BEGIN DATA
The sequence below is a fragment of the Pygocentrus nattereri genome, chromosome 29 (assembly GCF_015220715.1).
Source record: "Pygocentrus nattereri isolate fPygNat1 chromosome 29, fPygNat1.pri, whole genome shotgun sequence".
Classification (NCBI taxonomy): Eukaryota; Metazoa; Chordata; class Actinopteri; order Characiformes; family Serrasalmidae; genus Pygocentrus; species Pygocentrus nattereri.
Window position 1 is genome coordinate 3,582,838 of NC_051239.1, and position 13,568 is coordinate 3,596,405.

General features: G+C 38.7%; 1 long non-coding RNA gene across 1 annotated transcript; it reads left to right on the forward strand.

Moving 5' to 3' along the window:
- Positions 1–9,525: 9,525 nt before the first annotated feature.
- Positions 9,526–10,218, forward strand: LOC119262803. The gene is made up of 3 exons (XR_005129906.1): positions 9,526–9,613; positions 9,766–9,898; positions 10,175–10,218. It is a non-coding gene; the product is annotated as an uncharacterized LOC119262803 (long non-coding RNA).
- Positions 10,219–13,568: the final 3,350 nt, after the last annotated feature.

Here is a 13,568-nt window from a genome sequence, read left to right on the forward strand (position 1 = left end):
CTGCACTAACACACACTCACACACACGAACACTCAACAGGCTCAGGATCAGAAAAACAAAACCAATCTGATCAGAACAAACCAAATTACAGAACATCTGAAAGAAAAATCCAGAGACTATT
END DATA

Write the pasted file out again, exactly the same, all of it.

The sequence below is a fragment of the Pygocentrus nattereri genome, chromosome 29 (assembly GCF_015220715.1).
Source record: "Pygocentrus nattereri isolate fPygNat1 chromosome 29, fPygNat1.pri, whole genome shotgun sequence".
Classification (NCBI taxonomy): Eukaryota; Metazoa; Chordata; class Actinopteri; order Characiformes; family Serrasalmidae; genus Pygocentrus; species Pygocentrus nattereri.
Window position 1 is genome coordinate 3,582,838 of NC_051239.1, and position 13,568 is coordinate 3,596,405.

General features: G+C 38.7%; 1 long non-coding RNA gene across 1 annotated transcript; it reads left to right on the forward strand.

Moving 5' to 3' along the window:
- Positions 1–9,525: 9,525 nt before the first annotated feature.
- Positions 9,526–10,218, forward strand: LOC119262803. The gene is made up of 3 exons (XR_005129906.1): positions 9,526–9,613; positions 9,766–9,898; positions 10,175–10,218. It is a non-coding gene; the product is annotated as an uncharacterized LOC119262803 (long non-coding RNA).
- Positions 10,219–13,568: the final 3,350 nt, after the last annotated feature.

Here is a 13,568-nt window from a genome sequence, read left to right on the forward strand (position 1 = left end):
CTGCACTAACACACACTCACACACACGAACACTCAACAGGCTCAGGATCAGAAAAACAAAACCAATCTGATCAGAACAAACCAAATTACAGAACATCTGAAAGAAAAATCCAGAGACTATT